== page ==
PS: What do you think your favorite moment has been in working on these shows so far? You can have more than one, don't worry.
DAW: In the first season [of Daredevil], I loved the scene with [James] Wesley. I think Toby [Leonard Moore] is such a fantastic actor, and most of it was him giving his monologue, but I loved it because it revealed that there was more about Karen than we knew. It was the reason why I agreed to do the project when they offered me the part. I spoke to the execs about it, and they told me that that was the plan and that was what sold me. I was like, "OK, so this is someone who has something going on."
[In The Punisher] you know, I gotta say that scene with Jon by the bridge at night. I love that scene. It rolled off our tongues. It was just really easy. I love the questions that are asked in it, I love that they challenge each other. They don't let each other get away with any kind of simplifying of the situation. And I think Karen asks the questions of Frank [Castle] that we all want to ask, which is, "where does this end?" and "how many people do you have to kill before you're happy again?" And his answer is "maybe never," and that's a terrible but honest thing to know — I think it was just an interesting, complex scene.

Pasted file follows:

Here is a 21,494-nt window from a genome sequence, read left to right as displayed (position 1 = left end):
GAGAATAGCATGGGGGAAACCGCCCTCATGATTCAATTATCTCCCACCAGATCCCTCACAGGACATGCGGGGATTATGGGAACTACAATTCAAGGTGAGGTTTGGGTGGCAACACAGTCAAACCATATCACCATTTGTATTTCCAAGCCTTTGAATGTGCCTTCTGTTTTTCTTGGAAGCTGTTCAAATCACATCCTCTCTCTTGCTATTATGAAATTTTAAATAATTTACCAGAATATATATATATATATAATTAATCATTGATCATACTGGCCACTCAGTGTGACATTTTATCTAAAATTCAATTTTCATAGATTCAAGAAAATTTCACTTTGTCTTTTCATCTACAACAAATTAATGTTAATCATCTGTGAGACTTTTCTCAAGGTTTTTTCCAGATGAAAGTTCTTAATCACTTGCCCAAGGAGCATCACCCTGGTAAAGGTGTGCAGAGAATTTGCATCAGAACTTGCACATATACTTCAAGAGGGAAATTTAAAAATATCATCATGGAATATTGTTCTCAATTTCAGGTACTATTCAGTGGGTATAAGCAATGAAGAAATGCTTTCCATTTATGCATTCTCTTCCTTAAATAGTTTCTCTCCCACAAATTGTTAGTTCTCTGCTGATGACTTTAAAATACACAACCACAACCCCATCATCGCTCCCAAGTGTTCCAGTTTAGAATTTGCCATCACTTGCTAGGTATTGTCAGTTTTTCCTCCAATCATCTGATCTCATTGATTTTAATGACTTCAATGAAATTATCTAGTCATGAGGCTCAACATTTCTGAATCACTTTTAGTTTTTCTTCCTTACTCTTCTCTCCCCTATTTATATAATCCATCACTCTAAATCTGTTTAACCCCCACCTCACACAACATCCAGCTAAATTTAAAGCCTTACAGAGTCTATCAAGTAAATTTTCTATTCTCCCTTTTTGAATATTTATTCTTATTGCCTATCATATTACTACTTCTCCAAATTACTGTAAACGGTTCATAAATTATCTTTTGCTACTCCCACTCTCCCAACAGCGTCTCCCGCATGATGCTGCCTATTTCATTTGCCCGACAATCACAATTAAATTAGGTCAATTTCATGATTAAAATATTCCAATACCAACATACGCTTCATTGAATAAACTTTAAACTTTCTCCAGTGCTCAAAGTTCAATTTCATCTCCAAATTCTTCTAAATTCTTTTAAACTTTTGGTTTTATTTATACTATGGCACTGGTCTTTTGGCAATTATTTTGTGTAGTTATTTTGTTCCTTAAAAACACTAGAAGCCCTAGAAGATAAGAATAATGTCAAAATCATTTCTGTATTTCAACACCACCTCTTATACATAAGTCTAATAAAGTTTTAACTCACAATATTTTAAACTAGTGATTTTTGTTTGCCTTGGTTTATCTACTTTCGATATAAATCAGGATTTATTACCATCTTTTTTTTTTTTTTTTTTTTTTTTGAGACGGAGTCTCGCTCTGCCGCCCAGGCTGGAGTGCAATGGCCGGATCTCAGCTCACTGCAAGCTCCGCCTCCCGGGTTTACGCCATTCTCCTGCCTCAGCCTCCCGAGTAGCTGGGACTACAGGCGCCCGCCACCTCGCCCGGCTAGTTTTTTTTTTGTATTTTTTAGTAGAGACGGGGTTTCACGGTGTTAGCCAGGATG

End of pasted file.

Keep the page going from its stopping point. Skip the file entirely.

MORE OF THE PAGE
PS: If you could give one message to POPSUGAR readers, as a woman in Hollywood and with your experience in these roles, what would it be?
DAW: I think it would be "Hey, be a Karen Page. Be a little pushy." That doesn't have to be an unattractive quality. Stand up for yourself, ask for what you need to do your job — I think I wasted a lot of time thinking "I can't ask for help" or "I can't bother anyone else" and "I just need to be amenable and easy to work with." But at a certain point, you do need something like. . . a script a day before you shoot. And if you have to get on someone's butt and make them give you what you need to do your job well, then that's an acceptable form of being pushy. Yeah. Be pushy like Karen Page.